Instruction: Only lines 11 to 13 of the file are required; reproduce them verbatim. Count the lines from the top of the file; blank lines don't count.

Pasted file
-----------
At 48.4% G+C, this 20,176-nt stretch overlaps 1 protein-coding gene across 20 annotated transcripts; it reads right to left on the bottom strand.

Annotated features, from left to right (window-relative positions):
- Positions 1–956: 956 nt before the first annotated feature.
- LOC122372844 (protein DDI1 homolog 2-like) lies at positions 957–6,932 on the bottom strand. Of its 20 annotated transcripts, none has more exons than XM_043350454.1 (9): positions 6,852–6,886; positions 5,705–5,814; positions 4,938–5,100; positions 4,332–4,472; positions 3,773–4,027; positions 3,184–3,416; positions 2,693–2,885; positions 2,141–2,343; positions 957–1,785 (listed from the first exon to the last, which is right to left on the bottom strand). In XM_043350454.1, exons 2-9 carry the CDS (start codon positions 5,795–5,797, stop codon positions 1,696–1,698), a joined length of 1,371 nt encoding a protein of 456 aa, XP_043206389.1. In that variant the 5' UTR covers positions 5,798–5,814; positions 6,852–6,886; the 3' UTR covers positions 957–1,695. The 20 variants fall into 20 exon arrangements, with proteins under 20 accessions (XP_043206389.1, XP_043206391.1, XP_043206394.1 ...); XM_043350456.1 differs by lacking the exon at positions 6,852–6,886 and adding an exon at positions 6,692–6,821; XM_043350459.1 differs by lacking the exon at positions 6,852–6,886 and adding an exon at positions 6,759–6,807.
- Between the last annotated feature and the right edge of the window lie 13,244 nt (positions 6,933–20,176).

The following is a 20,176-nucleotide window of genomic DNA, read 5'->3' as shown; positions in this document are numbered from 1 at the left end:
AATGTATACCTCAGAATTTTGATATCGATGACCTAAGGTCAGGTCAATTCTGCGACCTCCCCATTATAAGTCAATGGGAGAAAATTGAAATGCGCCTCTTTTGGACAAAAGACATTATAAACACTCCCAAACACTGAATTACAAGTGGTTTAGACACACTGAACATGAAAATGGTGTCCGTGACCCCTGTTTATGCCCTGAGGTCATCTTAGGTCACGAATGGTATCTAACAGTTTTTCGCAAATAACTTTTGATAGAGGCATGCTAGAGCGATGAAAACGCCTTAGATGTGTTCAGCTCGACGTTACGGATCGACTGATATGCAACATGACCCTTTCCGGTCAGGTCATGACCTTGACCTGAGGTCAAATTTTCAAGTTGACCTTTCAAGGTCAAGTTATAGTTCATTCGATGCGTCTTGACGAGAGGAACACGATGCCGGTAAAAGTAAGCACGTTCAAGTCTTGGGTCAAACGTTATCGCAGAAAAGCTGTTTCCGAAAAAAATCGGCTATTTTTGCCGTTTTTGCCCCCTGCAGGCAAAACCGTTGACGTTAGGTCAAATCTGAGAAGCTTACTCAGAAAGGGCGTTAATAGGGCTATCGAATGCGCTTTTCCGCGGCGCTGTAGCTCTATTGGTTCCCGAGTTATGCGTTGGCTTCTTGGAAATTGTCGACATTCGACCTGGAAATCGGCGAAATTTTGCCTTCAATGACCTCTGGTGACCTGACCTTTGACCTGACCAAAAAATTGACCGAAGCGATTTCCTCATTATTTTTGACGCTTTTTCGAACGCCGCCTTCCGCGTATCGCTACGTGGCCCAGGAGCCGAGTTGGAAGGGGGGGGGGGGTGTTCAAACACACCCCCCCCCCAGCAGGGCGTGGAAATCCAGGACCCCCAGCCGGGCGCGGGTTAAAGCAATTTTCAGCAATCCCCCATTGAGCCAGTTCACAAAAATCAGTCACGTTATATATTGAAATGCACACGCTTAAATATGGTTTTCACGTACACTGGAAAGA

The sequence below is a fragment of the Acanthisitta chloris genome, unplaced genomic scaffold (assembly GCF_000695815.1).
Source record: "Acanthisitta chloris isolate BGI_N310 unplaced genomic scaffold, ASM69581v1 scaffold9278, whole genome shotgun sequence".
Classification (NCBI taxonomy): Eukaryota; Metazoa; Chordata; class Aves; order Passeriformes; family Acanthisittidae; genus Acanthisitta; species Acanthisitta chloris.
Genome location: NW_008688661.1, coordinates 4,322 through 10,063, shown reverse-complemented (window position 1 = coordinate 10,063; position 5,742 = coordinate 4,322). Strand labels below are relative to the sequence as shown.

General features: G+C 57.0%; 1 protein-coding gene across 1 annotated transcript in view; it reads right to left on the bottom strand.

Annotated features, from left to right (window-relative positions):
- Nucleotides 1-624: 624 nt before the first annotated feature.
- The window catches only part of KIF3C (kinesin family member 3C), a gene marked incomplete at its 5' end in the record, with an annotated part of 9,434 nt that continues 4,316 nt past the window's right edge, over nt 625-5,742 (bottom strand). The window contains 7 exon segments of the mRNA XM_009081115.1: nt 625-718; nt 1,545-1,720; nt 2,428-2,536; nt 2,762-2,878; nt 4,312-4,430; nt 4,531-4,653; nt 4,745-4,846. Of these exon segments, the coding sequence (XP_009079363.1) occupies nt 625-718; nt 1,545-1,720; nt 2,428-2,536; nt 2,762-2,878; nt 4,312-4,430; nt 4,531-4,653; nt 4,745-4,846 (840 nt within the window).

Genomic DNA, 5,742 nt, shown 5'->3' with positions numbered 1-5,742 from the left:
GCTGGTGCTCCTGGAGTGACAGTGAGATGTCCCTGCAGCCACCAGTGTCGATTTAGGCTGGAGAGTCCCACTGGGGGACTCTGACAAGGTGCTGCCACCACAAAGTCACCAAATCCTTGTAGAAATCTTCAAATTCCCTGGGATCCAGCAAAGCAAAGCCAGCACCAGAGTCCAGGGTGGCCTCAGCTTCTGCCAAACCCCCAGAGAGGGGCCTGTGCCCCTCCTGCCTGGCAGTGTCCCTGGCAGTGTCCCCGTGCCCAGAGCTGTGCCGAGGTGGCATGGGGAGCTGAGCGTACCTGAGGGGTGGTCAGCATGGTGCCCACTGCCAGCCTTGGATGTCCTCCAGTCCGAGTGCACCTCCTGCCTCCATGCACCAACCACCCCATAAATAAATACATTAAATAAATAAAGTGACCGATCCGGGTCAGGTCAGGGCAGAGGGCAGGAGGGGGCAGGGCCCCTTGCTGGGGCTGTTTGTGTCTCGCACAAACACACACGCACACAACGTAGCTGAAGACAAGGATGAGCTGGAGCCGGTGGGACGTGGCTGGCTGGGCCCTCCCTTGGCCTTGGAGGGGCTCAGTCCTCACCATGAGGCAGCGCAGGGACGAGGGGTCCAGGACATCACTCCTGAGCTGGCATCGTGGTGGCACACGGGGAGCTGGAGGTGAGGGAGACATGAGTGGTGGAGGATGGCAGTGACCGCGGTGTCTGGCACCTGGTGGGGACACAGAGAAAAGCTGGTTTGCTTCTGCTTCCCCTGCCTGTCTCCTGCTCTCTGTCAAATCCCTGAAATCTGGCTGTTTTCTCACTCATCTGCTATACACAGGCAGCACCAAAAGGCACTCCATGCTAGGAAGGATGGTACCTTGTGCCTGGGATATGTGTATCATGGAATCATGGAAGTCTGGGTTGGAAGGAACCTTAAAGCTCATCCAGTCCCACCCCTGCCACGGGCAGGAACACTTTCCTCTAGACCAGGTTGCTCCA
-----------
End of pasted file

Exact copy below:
Genome location: NW_008688661.1, coordinates 4,322 through 10,063, shown reverse-complemented (window position 1 = coordinate 10,063; position 5,742 = coordinate 4,322). Strand labels below are relative to the sequence as shown.

General features: G+C 57.0%; 1 protein-coding gene across 1 annotated transcript in view; it reads right to left on the bottom strand.

Annotated features, from left to right (window-relative positions):